The grammars of programming languages written for Iguana can be found in this repository. The grammars are extracted from their corresponding language specification manual. For some grammars, we also provide a version of the grammar that has a natural expression grammar which is declaratively disambiguated.

The grammars are written in Rascal. The integration of Iguana into Rascal is a work in progress. To use the Iguana backend for Rascal, you need the Iguana branch of Rascal. We plan to gradually convert the grammars to the reference syntax.

If you find a bug in the grammars, or wish to see a specific grammar in this list, please open an issue on Github.


The grammar is extracted from the main part of the Java Language Specification 7.


The grammar is extracted from the C# Language Specification 5.


The grammar is extract from the C 11 Standard.


The grammar is extracted from the OCaml language specification 4.02..


The grammar is extracted from the Haskell 2010 language report. GHC deals with indentation-sensitive rules in the lexing phase, and the context-free part is written as if no indentation rules exist. The specification grammar of Haskell does not capture indentation-sensitive rules. In the Indentation-sensitive grammar, we use align, offside and ignore to express the indentation-rules.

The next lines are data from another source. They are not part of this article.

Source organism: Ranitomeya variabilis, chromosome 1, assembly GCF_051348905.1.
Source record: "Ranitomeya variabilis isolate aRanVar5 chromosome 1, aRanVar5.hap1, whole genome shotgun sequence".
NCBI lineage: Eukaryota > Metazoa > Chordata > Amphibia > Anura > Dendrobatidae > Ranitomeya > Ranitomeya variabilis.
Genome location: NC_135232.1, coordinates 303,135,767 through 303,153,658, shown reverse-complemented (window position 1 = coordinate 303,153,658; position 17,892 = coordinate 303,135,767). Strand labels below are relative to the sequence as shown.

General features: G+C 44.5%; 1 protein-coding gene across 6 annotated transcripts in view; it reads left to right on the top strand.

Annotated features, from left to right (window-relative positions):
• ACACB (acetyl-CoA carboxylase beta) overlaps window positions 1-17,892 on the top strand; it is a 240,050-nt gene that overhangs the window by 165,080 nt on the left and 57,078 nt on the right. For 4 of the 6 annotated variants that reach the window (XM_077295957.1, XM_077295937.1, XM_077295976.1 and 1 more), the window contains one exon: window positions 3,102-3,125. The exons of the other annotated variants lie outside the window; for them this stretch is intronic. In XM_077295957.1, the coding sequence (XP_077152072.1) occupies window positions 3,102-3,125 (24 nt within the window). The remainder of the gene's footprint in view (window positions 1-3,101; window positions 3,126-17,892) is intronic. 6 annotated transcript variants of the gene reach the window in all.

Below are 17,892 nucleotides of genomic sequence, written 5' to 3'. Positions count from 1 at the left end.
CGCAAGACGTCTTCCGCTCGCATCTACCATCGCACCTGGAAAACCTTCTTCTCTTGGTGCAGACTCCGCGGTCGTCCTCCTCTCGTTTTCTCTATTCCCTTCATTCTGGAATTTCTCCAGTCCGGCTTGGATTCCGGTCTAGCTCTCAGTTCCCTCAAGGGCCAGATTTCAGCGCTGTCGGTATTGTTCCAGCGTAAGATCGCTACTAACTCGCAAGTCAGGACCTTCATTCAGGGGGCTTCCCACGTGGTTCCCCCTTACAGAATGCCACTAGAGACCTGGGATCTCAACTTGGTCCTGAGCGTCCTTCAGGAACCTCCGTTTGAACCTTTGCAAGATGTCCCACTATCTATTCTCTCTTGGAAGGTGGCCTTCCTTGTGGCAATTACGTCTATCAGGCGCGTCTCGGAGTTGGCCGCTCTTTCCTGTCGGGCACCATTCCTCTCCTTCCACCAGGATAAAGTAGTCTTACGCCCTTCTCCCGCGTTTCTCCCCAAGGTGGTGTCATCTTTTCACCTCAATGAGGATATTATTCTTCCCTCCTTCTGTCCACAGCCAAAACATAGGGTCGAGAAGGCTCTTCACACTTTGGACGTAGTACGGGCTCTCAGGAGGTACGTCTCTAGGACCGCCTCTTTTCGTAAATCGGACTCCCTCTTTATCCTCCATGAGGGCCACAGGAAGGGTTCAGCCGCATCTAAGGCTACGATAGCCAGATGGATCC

The grammar of XML is extracted from the Extensible Markup Language (XML) 1.1 (Second Edition). This grammar, or any other context-free grammar of XML, cannot enforce balancing of start and end tags. Our XML grammar uses data-dependency features to enforce balanced tags.

The full data-dependent grammar is under development. For the basic idea behind data-dependent parsing of XML see this example.


The grammar is extracted from Python 3.4 language reference.

The work on this grammar is in progress.


The grammar is extracted from Scala 2.11 language specification.

The work on this grammar is in progress.